How the Value of a Premises Liability Case is Determined

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The estimated value of any personal injury claim, including a premises liability case, may influence a person’s choice to pursue compensation. However, estimating the value of a claim is easier said than done. There are a variety of factors that go into calculating the value of a premises liability claim, and some of them may require expert evaluation to identify. In fact, without legal assistance, it is common for people to overlook what otherwise would have been considered compensable damages. Additionally, when people accept a settlement offer without first seeking legal counsel, they often find themselves stuck further down the road when the settlement offer fails to account for future related damages in addition to the presently identifiable ones.

A variety of factors influence the estimated value of a premises liability claim, including but not limited to:

  • Medical bills: Were medical bills incurred? If so, what was the value of those bills? Do your doctors predict future medical expenses related to the injury?
  • Medical treatment: What kind of medical treatment is required? Is it a particularly expensive or high-risk procedure?
  • Mileage: How far will you have to travel to receive the medical care or rehabilitative services needed?
  • Rehabilitation: Will your injury require rehabilitation therapy, physical or otherwise?
  • Permanence of injury: Is your injury a lasting or permanent one? If so, what kind of additional aid might you need to function in daily life similar to how you did before the injury? Does your injury qualify you for disability benefits?
  • Wages: Did you lose wages during time spent receiving medical bills and during recovery?
  • Impairment of earning capacity: Will your injury prevent you from earning the same income you did before the injury? Will you be able to continue working in your chosen profession?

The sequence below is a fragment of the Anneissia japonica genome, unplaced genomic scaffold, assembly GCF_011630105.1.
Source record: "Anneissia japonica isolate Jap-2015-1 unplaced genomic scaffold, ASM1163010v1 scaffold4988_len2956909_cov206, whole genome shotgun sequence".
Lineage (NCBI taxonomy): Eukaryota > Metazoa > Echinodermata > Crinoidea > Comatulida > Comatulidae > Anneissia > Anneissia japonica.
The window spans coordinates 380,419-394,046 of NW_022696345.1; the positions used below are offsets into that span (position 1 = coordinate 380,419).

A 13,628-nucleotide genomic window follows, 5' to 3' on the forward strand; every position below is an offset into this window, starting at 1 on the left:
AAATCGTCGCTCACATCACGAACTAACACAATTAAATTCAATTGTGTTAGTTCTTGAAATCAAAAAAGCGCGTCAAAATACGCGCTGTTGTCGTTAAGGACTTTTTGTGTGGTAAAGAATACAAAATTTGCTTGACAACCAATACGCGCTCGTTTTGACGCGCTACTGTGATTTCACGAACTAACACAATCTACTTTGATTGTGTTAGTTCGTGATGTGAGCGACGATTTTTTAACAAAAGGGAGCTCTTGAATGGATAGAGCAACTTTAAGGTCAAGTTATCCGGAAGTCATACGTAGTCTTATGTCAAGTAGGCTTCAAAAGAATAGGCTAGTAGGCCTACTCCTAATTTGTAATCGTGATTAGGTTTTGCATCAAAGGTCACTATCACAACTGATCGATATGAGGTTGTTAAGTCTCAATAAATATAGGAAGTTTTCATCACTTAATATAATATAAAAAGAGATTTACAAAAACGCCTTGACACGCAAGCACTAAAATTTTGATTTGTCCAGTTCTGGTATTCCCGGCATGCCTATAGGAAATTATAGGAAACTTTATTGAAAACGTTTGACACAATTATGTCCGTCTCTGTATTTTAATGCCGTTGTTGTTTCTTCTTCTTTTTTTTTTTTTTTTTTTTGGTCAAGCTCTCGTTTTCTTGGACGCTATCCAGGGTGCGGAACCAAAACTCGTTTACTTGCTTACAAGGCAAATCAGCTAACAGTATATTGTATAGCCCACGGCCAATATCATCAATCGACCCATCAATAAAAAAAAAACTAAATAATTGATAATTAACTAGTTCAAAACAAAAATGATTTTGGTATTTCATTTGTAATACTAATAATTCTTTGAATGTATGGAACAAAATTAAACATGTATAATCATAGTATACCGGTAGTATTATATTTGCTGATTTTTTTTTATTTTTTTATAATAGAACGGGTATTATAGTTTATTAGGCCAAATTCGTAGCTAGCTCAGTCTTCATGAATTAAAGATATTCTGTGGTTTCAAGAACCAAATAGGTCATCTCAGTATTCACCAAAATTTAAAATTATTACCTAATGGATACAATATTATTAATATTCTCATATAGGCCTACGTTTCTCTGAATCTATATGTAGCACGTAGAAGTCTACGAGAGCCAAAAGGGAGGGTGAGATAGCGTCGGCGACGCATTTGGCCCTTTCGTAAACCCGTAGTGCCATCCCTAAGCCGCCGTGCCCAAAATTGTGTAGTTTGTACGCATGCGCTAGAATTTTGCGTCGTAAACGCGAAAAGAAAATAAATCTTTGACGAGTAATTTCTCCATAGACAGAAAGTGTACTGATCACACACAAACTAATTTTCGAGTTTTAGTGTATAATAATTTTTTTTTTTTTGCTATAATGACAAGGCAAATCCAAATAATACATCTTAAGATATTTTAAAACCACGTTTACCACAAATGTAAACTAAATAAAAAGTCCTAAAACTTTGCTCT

• Pain and suffering: Did your injury cause traumatic levels of pain and suffering to you and/or your loved ones?
  • Loss of enjoyment of life: Will your injury prevent you from engaging in your daily life in the ways that brought you joy before? For example, will you still be able to pick up and hold your child or throw a football, or will the injury prevent such activities?

Some of these damages are more easily calculable, and are considered economic damages. Economic damages include medical bills, lost wages, and those damages with a finite value. However, non-economic damages such as pain and suffering and loss of enjoyment of life can be much harder to estimate and can benefit from the attention of an experienced professional. Additionally, in rare and specific situations, punitive damages may also be applicable.

Some premises liability accidents are more common than others. These include:

  • Slip and fall accidents
  • Trip and fall accidents
  • Dog bites
  • Water accidents
  • Lack of security
  • Inadequate lighting
  • Exposure to dangerous substances
  • Elevator, escalator, and stairway accidents
  • Amusement park ride accidents
  • Fires and smoke inhalation

If you or a loved one were injured in one of the above or a different premises liability accident, seek medical care immediately.

It’s important to document where, when, and how the premises liability accident occurred.

Waiting to seek medical care can actually have a negative impact on your case should you choose to file later down the road. If possible, it’s also important to take pictures of the location where the accident occurred, any factors which contributed to the accident (i.e. an icy walkway or cracked sidewalk), as well as the injury itself. Additionally, if there were any witnesses to the accident it’s a good idea to collect their contact information. For help estimating the value of your premises liability claim or to learn more, seek legal counsel from a premises liability attorney.